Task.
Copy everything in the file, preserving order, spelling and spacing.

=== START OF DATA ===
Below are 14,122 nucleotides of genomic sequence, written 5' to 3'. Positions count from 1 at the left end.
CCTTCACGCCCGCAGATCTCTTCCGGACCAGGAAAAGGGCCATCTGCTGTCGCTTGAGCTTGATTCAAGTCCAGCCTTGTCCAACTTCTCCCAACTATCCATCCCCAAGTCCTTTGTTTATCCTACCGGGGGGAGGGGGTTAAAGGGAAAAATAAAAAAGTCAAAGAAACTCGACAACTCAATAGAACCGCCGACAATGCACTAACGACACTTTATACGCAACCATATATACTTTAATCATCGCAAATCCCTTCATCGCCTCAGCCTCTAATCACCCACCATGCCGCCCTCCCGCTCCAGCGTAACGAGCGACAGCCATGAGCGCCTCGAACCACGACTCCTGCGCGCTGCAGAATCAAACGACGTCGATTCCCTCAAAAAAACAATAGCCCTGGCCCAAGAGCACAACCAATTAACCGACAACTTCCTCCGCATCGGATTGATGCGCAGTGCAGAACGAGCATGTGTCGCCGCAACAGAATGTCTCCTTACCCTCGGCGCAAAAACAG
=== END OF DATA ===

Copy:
Below are 14,122 nucleotides of genomic sequence, written 5' to 3'. Positions count from 1 at the left end.
CCTTCACGCCCGCAGATCTCTTCCGGACCAGGAAAAGGGCCATCTGCTGTCGCTTGAGCTTGATTCAAGTCCAGCCTTGTCCAACTTCTCCCAACTATCCATCCCCAAGTCCTTTGTTTATCCTACCGGGGGGAGGGGGTTAAAGGGAAAAATAAAAAAGTCAAAGAAACTCGACAACTCAATAGAACCGCCGACAATGCACTAACGACACTTTATACGCAACCATATATACTTTAATCATCGCAAATCCCTTCATCGCCTCAGCCTCTAATCACCCACCATGCCGCCCTCCCGCTCCAGCGTAACGAGCGACAGCCATGAGCGCCTCGAACCACGACTCCTGCGCGCTGCAGAATCAAACGACGTCGATTCCCTCAAAAAAACAATAGCCCTGGCCCAAGAGCACAACCAATTAACCGACAACTTCCTCCGCATCGGATTGATGCGCAGTGCAGAACGAGCATGTGTCGCCGCAACAGAATGTCTCCTTACCCTCGGCGCAAAAACAG